CTS Publications

By: Dr. Harvey A. Levine, Director, Crossing to Safety®

Since the early 1970’s, the government has expended about $200 million annually for the installation of automated gates at railroad crossings.  About $165 million comes from the federal government’s so-called Section 130 money that is dedicated to the improvement of warning devices at crossings, while the other $35 million has been derived from the combination of other federal monies and State programs.  (A very small amount comes from private interest groups.)  At the same time, the railroad industry has invested close to none of its own money for gate installations.  At one time in our history, railroads were required to pay half of the cost of gates, but this contribution shrunk to 10%, and eventually to nothing -- although in a limited number of cases, railroads make a minor contribution.  In fact, the industry may profit from installing gates in that they not only charge the government for time and materials, they also are reimbursed for overhead allocations and “additives” (a surrogate for profit).  The basis for the railroad industry’s shrinking contributing toward gate installations seems to have changed over the years.

Originally, the 50-50 percent sharing arrangement was attributed to the fact that railroads and public road authorities shared ownership of public grade crossings.  Without the track structure there would be no grade crossings.  On the other hand, the same could be said for the absence of highways.  But as the overbuilt, inefficient, and financially-troubled railroad industry became mired in bankruptcies, deferred maintenance, and inadequate capital in the decades following World War II, the government increased its contribution to 90 percent.  The change was also justified on three underlying premises.  First, it was espoused that since railroads preceded highways, that highways crossed railroads and as such, were a nuisance to railroads.  As a spokesman from the industry’s trade association – the Association of American Railroads – said, It’s the state highway people who decided to put highways . . . over the railroad tracks.  They’re the highway experts.  We didn’t put the highways in, and frankly, we would prefer that they not be there.  (Statement of Tom White as cited in the Omaha World-Herald Company, September 29, 1999.)  Second, it was thought that since motorists, and not railroads, were the overwhelmingly prime beneficiary of automated gates (and other crossing improvements), that the government should fund gate installations.  After all, collisions between trains and motor vehicles often resulted in death and injury to motorists, but rarely to railroad personnel or passengers (in the case of Amtrak and commuter lines).  And the fact that railroads had the right of way over motor vehicles at gated crossings, was in itself evidence that motorists needed protection from trains – not the other way around – and hence, that the public benefited from crossing improvements.  Rhetorically speaking, why should railroads pay for informational and safety devices that offered almost no benefits to them?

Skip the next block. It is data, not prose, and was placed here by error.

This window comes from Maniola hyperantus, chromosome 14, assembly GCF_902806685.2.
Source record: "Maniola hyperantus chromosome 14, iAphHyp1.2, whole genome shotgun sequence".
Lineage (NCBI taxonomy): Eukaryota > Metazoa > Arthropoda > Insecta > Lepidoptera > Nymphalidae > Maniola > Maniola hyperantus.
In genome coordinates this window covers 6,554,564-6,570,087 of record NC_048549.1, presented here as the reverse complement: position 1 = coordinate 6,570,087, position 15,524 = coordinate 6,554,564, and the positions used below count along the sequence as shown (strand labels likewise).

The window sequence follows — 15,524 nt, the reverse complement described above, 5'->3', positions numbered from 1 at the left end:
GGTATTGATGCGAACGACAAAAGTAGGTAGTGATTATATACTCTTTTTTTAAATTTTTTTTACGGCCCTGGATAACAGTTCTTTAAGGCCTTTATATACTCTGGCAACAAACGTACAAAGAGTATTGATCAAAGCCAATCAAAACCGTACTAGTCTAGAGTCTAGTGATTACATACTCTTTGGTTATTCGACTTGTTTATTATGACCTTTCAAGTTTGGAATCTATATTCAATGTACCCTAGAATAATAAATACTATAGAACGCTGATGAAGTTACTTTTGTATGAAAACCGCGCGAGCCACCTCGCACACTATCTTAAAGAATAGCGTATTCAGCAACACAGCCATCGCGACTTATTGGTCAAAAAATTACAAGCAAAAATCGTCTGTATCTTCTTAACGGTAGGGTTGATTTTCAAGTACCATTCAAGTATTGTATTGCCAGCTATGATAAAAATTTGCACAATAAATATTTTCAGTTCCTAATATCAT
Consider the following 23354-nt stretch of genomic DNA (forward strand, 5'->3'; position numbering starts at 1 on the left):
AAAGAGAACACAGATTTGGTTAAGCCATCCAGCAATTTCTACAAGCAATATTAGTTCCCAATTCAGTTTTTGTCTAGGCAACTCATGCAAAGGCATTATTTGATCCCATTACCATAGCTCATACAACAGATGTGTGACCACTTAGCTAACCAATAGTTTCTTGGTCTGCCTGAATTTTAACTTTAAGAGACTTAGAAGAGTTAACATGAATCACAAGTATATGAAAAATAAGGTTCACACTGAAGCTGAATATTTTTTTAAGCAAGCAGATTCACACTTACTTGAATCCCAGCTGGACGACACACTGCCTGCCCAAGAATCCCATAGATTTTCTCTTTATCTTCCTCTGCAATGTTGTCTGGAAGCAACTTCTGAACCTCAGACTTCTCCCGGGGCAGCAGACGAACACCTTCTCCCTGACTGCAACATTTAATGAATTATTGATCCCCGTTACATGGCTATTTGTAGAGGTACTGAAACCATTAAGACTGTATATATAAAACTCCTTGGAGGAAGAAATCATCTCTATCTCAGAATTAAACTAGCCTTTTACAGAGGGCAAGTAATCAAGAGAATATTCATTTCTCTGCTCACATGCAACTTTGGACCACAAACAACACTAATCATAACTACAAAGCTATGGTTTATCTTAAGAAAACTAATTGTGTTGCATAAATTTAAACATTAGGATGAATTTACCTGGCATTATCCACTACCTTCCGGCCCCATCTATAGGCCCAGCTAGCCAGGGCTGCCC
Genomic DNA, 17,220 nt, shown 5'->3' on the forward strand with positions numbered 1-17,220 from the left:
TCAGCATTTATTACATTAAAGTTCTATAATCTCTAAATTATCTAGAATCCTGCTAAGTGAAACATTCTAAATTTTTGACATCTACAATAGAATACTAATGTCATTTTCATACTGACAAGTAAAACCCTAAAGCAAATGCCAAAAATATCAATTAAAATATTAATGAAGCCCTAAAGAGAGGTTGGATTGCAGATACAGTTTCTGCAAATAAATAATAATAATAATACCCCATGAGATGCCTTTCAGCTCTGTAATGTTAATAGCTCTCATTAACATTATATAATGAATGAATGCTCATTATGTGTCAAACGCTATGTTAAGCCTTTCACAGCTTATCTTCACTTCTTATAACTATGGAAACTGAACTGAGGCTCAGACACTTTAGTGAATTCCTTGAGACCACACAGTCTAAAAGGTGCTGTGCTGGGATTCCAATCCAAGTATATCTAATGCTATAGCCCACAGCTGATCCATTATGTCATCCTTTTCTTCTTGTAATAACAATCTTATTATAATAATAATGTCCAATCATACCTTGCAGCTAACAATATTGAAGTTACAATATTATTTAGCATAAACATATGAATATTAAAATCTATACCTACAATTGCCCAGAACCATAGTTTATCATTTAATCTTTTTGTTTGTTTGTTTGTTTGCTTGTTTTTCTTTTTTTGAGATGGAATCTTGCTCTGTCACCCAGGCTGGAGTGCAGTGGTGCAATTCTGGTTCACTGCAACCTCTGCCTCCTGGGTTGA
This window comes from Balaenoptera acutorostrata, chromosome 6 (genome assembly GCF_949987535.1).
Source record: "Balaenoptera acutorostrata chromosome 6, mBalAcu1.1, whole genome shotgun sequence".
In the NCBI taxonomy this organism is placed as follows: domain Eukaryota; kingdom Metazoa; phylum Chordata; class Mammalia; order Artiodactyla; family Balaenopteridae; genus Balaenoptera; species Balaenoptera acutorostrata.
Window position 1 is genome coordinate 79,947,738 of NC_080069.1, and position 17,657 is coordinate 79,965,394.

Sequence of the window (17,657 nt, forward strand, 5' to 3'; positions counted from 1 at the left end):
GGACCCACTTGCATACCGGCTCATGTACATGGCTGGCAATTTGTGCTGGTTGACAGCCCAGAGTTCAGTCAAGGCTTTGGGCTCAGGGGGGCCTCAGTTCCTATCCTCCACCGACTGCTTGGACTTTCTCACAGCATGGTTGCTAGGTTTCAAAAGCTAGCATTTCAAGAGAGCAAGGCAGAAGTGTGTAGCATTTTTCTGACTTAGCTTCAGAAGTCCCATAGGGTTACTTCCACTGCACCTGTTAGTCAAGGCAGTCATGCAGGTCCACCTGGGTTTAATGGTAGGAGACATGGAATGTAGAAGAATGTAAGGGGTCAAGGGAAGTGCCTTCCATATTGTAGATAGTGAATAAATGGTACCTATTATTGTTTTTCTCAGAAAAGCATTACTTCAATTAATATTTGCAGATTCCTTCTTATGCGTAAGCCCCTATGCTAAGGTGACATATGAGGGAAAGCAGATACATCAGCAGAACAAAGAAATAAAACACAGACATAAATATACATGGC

All three of the underlying premises have serious flaws, but since the railroad industry had been in the financial doldrums during much of the 20th century, and the industry’s powerful lobbying efforts did not face counter-veiling forces, the railroad industry managed to get itself excused from paying for gate installations.  And to this day, the general public has no idea who pays for improvements at grade crossings, and what the relative roles are of the railroad industry and the government.  But today’s railroad industry is not that of our grandfathers, or even our fathers.  The industry has consolidated into seven Class I (the largest railroads based on annual revenue) systems, with four railroads dominating the industry.  The seven Class I railroads enjoy over $40 billion of annual operating revenue, with about 93 percent of that amount going to the top four systems (Union Pacific, Burlington Northern/Santa Fe, Norfolk Southern, and CSX Transportation).  Two of the other three Class I railroads are owned by large Canadian-based railroad systems.  These mega-railroads operate in many monopoly markets, enjoy significant profits, have experienced large increases in the price of their stock, and have paid their executives substantial salaries, bonuses, and grants of stock.  They can well afford to pay for the installation of gates, not only because of their strong financial posture, but also because the actual cost of installing gates is less than they charge the government, and because such costs are pre-tax expenses.  In a number of cases, these railroads pay far lower income taxes than other companies because their capital intensity allows for significant accumulated tax deferrals.